Magnets and magnetism are, to the unenlightened, akin to magic. Give a pair of magnets to a nursery schooler and they will jump in shock when the two inexplicably (to them, at least) fuse together, too tight for little hands to pry apart.
But magnetism serves other purposes — such as navigation by compass, a critical tool for airplane pilots. In landing a plane, for example, pilots are told which runway to use based, in part, on the compass reading. Runways are named using a rounded, divided by ten designation corresponding with the compass heading; “Runway 21,” for example, is located somewhere between 215 and 224 degrees.
Unfortunately, compass readings aren’t static. They’re measured from the magnetic poles of the Earth which, themselves, drift of time. The magnetic north pole, for example, moves roughly 40 miles from the North Pole toward Russia each year, caused by changes in the core of the Earth. And when where you are, per the compass, changes, so must the runway designations. These runway designation changes happen more often than you’d think: one changed in Tampa, Florida in January of 2011.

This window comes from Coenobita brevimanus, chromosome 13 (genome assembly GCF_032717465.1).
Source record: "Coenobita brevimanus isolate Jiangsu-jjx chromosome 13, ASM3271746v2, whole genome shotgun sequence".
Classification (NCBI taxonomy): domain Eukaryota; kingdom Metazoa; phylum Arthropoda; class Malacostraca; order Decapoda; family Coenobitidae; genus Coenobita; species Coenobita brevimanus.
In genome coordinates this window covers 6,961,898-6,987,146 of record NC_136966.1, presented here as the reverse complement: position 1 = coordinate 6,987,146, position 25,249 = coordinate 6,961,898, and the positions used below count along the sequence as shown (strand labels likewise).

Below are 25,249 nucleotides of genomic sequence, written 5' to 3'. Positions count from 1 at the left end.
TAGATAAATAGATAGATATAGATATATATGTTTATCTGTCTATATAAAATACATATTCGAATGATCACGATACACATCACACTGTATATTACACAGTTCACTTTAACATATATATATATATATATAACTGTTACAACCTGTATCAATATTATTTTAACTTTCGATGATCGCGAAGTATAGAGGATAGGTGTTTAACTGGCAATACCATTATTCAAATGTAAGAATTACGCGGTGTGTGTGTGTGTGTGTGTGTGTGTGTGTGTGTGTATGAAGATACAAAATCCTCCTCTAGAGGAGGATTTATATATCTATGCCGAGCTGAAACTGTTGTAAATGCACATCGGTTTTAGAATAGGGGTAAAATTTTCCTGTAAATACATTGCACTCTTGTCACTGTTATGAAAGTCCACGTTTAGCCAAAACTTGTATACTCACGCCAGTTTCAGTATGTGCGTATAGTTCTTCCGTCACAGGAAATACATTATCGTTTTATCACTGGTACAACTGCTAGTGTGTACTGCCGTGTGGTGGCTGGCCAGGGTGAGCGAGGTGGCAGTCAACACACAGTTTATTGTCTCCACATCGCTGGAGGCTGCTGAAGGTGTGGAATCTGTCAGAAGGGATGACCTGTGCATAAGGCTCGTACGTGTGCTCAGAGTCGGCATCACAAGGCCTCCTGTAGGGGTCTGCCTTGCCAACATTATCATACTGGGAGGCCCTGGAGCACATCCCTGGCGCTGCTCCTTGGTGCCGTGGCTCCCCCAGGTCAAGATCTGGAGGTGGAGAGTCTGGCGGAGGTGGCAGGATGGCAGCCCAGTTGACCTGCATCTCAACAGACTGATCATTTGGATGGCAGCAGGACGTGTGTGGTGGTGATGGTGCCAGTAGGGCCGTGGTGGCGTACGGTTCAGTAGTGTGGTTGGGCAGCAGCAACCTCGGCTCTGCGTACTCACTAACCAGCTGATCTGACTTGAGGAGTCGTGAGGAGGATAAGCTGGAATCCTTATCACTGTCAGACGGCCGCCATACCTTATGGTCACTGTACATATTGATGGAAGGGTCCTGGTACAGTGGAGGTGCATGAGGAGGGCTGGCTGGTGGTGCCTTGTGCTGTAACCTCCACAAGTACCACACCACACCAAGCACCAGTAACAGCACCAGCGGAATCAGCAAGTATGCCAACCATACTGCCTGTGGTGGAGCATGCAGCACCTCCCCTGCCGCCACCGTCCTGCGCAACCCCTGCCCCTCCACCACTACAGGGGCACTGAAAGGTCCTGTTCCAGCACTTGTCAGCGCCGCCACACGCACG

These designation changes aren’t minor undertakings. They require changes to the aeronautical maps involving the airport and related airspace — basically, a re-writing of the “road map” for air traffic around the airport — which pilots rely on to determine safe altitudes and paths in the area. And they also require that the runways, with their designations written in huge, glowing paint, be re-labeled in a way which maintains clarity, visually, from hundreds (if not thousands) of feet above ground.
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Related: Pole Position, the classic Atari 2600 game.